Easy Ikea Hack: How to Make a Tripod Succulent Planter
Justina Blakeney shows us how to turn an inexpensive bowl and some chair legs into a statement-making catchall for your favorite greenery
Justina Blakeney is an L.A.-based designer, author, and DIY extraordinaire with a playfully bohemian heart. Over the years, her eponymous lifestyle blog has provided us with tons of visual inspiration, and now her recently released anthology, The New Bohemians: Cool and Collected Homes, aims to do the same. Filled with ideas that utilize color, pattern, and plants to reveal a home that is at once cozy, organic, and stylish, the book decodes the six categories of boho, from modern and folksy to romantic and maximal.
Here, she shares her instructions for how to make a retro tripod planter with some table legs sourced from eBay and a few household items. According to her book, "Succulents have shallow roots and store water in their leaves, so you can create a succulent planter from almost anything." This one is inspired by the modern lines in prop stylist Anne Parker and floral designer Alea Joy’s Portland, Oregon home, which is featured in The New Bohemians, as well as the indoor gardens and use of wood in the three other homes featured in the book's Earthy chapter.
Tripod Succulent Planter
Time: Less than one hour
Estimated Cost: $40
- a wooden bowl (I used Ikea’s Rundlig serving bowl. I love the green color it comes in, and the bowl is the perfect size, shape, and price.)
- 3 wooden peg legs with screws attached (These are easily purchased on eBay or Etsy for around $20 for a set of four; use search terms like “tapered furniture legs” or “furniture peg legs.”)
- 3 nuts that fit over the screws on the peg legs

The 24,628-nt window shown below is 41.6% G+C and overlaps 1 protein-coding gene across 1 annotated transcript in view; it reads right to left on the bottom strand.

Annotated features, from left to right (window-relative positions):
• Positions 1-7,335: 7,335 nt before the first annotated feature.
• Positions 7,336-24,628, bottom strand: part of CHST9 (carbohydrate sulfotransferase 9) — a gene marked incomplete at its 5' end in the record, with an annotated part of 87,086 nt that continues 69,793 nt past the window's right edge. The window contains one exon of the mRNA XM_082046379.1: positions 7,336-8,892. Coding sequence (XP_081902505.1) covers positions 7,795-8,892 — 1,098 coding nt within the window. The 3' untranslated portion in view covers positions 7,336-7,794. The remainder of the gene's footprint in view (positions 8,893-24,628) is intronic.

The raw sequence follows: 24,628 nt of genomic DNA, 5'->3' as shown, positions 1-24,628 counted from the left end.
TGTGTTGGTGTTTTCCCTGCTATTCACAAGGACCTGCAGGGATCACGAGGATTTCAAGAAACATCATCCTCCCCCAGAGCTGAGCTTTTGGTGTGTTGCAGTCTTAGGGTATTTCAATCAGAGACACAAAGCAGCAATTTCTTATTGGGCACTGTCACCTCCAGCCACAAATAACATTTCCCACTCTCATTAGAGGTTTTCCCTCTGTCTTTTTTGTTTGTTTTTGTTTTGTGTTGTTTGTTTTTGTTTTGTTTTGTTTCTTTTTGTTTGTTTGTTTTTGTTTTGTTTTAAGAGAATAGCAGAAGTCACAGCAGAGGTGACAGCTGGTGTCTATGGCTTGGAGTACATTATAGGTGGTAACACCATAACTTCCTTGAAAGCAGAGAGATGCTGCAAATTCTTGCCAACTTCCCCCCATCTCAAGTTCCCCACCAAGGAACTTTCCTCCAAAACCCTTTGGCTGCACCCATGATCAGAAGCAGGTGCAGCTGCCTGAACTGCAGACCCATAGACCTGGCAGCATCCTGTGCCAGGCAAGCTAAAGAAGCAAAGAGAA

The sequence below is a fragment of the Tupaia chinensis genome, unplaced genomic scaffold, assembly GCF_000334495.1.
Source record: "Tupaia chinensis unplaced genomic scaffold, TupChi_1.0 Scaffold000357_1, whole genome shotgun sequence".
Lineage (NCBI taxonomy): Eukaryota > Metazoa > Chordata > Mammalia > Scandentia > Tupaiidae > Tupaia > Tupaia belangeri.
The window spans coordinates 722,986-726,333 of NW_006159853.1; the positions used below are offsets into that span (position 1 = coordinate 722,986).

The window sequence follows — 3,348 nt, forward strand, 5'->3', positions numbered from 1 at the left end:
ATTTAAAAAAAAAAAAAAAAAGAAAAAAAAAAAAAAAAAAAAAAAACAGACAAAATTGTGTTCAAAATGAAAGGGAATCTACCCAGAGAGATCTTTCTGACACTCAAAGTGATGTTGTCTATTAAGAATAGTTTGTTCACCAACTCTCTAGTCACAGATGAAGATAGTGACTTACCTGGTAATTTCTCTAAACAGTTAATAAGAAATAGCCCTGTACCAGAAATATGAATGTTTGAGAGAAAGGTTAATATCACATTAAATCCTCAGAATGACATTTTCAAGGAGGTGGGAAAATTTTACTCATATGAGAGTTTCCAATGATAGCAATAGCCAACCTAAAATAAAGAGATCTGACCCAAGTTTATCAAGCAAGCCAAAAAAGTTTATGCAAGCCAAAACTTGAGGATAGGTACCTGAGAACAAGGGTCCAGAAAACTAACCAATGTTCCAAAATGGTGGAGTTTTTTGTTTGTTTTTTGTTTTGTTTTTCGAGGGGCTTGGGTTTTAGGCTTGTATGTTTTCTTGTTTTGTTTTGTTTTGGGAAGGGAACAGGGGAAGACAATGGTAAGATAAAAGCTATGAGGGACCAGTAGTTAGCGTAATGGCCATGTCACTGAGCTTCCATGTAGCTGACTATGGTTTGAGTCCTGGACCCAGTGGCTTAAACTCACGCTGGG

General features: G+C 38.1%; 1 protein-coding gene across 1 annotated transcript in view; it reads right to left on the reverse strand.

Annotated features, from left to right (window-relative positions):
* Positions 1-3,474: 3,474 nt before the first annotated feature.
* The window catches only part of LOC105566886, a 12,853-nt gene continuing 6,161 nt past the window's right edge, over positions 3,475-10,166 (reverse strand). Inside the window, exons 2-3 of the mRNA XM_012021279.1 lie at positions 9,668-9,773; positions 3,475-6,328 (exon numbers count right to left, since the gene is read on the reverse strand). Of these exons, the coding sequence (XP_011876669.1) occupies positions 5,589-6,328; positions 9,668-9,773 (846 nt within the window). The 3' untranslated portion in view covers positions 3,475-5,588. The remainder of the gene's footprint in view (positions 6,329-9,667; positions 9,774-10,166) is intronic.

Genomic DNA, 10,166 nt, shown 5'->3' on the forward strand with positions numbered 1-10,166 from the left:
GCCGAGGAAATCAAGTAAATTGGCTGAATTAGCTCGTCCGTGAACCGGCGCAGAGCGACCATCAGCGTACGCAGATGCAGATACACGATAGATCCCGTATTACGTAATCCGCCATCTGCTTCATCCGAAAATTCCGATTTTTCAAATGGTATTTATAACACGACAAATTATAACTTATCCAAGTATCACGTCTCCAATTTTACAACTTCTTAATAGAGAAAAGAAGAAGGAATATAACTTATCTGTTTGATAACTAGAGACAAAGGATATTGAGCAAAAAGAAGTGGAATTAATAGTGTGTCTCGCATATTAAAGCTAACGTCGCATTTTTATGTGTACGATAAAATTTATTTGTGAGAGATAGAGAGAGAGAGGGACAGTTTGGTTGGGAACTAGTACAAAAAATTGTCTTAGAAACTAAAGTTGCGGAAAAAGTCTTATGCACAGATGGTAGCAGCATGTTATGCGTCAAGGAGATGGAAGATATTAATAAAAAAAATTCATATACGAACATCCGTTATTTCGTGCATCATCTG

- potting soil for succulents
- a collection of succulents
- Craspedia flowers (billy balls), dried or fresh (if you use fresh flowers, they will dry in the pot)
- tape measure
- drill with drill bit
- wood glue
1. Turn the bowl upside down on a clean, smooth surface. Measure out and mark where you want the legs to go. The distance will vary depending on the size of the bowl and legs. Remember that you want the legs to angle outward a bit, so mark the holes far out enough on the bowl that the legs will protrude at an angle, but not so far that the planter starts to look like a spaceship. Make sure that the holes are equidistant from each other and from the center of the bowl.
2. Drill a small hole at each mark. The size of the hole should be just shy of the size of the screws that are attached to the tapered legs.
3. Drill a couple of additional small holes in the bottom of the bowl for water drainage to prevent root rot.
4. Cover the flat surface at the top of each leg with wood glue, then screw the legs into the holes designated for the legs. Secure the legs by screwing the nuts onto the screws inside of the bowl.
5. Fill the bowl almost to the brim with the soil. Plant the succulents and water them. (Don’t water them again until the soil is completely dry.) Add Craspedia flowers (billy balls) for a little pop of yellow, and admire your sweet mid-century-style planter.